Saints closed, the fun begins! In Mexico, religion sets the rhythm

Processions of saints
Bells ring, firecrackers explode, men in pointy hats dance in front of the church. The procession begins. Antonio has no time to talk now. He is the mayordomo, the guardian of the holy statue, and must make sure that everything goes as planned. The musicians go ahead - first with drums and pipes, then guitars and accordions. Behind them are the banners, wobbling a little. The men carrying them bend the banners to one side and then the other so as not to tear off the tangle of cables hanging low down.

Finally, the first figure appears in the doorway. Santa Marta is barely visible from under a pile of red, white and pink blankets, scarves and huipiles, loose Indian blouses. Perhaps each Santa Marta woman has decided to offer her a handwoven gift? Second in line goes Saint Andrew. A bearded apostle with a tin halo swings beneath a canopy suspended on long tassels.

For a moment Antonio flashes us. He is just behind the statue, among other mayordomos in heavy bedspreads of rough black wool. They walk in two rows, their wives between them, each with a clay ladle as if it were a smoking goblet. The women's faces are streaked with grey specks of ash from the smouldering copal, the resinous scent irritates the throat and nose. In clouds of smoke the whole procession marches. One couple, the second, the tenth, the fifteenth, it's hard to count... Yes, the entourage of the Apostle Andrew is the largest.

The last figure, Mary Magdalene, is followed by barely a dozen people, mostly women. All of them wearing pink striped huipiles with patterns that still remember the times of the stone pyramids. And beads, long strings of red beads. In all of Chiapas, these are worn only by the Las Magdalenas Indians. Just like their patroness. You can recognise them from the most crowded market.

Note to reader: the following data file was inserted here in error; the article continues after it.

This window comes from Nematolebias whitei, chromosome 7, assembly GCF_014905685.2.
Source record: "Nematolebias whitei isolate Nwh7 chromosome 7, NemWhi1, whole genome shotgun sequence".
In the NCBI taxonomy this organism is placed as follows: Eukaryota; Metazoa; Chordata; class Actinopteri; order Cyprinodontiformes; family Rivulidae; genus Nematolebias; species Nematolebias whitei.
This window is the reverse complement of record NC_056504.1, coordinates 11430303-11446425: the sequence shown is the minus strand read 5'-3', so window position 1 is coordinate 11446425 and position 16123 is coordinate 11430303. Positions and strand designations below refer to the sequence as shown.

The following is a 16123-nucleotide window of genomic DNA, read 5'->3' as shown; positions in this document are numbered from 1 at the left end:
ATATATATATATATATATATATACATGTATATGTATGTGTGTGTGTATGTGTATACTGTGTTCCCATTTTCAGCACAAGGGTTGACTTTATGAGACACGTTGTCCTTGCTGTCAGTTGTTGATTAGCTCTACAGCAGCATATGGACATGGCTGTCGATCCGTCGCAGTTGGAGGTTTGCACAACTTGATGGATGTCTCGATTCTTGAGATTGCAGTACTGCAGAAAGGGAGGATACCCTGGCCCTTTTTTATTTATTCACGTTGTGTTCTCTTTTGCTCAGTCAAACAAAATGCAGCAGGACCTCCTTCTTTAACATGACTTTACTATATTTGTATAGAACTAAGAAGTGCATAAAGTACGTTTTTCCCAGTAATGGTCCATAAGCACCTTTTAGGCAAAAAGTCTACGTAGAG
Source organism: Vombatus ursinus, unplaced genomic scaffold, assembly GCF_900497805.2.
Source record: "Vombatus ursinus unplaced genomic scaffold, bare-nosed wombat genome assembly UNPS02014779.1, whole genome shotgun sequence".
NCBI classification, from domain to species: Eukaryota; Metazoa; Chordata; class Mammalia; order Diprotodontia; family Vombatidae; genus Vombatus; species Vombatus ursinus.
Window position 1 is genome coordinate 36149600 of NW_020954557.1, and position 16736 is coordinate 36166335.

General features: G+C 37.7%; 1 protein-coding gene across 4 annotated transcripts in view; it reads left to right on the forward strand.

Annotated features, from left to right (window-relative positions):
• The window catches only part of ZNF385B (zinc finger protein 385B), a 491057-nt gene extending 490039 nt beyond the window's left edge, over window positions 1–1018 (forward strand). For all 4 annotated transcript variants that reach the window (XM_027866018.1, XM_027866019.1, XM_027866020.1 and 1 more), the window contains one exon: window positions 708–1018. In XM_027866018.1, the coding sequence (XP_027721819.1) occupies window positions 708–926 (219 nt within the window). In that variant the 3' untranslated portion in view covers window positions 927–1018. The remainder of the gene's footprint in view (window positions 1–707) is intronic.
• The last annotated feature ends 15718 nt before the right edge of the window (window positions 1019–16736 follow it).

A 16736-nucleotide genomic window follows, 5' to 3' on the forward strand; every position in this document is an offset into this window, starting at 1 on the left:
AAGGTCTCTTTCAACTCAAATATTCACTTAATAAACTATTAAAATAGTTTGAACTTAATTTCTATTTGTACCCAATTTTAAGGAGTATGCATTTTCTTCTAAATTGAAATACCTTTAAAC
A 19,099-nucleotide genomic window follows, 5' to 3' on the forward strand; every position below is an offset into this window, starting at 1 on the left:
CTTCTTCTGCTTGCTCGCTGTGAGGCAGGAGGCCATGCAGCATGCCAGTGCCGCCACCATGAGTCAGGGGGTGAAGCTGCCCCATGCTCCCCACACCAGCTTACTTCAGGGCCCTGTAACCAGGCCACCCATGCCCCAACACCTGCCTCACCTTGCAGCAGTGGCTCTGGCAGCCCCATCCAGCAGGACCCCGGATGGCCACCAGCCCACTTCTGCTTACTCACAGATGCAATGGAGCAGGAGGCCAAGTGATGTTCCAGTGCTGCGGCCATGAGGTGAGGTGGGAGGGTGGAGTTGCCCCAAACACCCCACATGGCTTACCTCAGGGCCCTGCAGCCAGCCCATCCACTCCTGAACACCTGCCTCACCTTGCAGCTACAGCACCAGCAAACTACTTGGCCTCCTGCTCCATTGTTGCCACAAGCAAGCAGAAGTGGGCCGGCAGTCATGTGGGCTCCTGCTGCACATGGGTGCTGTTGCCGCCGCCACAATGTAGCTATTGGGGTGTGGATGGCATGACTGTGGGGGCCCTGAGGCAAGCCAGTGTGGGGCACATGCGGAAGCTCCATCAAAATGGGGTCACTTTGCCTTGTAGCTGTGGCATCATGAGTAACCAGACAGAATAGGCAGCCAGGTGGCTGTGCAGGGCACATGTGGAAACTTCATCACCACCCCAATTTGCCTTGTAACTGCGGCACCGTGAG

Gringo with Saint Andrew
When the procession stops at the cross on the outskirts of town, Antonio finally has more time for us. The men gather in small groups, the women with their incense sticks sit around the statues in the middle. - Our saints pay each other a visit every year. We came to Las Magdalenas from San Andres Larrainzar, other mayordomos are from Santa Marta. In a week's time, we will host Mary Magdalene and Saint Marta with us, in Larrainzar. And then the third fiesta, in Santa Marta," Antonio explains.

Mexico: Catholic religion, Mayan rituals
The state of Chiapas is one of the most indigenous parts of Mexico. As many as a third of its inhabitants are contemporary Maya, descendants of the builders of great cities in the jungle. The majority live in the rugged highlands of Los Altos, at an altitude of more than 2000 m. Their world is made up of mountains criss-crossed by deep furrowed valleys, covered by irregular patches of pine forests, green pastures and milpas, tiny fields where bean and pumpkin vines meander among the corn stalks. In the markets, the Mayan languages tzotzil and tzeltal can be heard, and Indian women weave their clothes on looms whose design has not changed in over a thousand years.

Many elements of Maya culture survived the conquest and colonial times in Chiapas, often intertwining with the European civilisation of the invaders and creating the most peculiar combinations. The processions here carry images of Catholic patron saints - Andrew, Martha, John the Baptist or Peter - but Mayan blood flows in the veins of the saints. The ceremonies are not led by priests. You rarely see them here at all. Indians pray alone, they have their own priests.

The meeting of saints
Among the faithful we spot Antonio. Busy again, concentrated, he is busying himself with the other mayordomos. Today it is their turn to host the visitors from Santa Marta and Las Magdalenas. They need to get ready. Antonio gives instructions, shows where to move the flowers, where to make a passage for the patron. Someone scrapes the wax off the stone slabs. Others are arranging Saint Andrew's robes, combing the blue tassels, adjusting the mirrors and peacock feathers hanging around his neck.

They are already dancing in front of the entrance, the harp and guitars are already playing, St Martha and St Mary Magdalene are about to arrive. We must go out to meet them, greet them at the three crosses on the hill, as custom dictates. We set off, San Andres swings again on the shoulders of the mayordomos. And the saints are already waiting, you can already see them up there.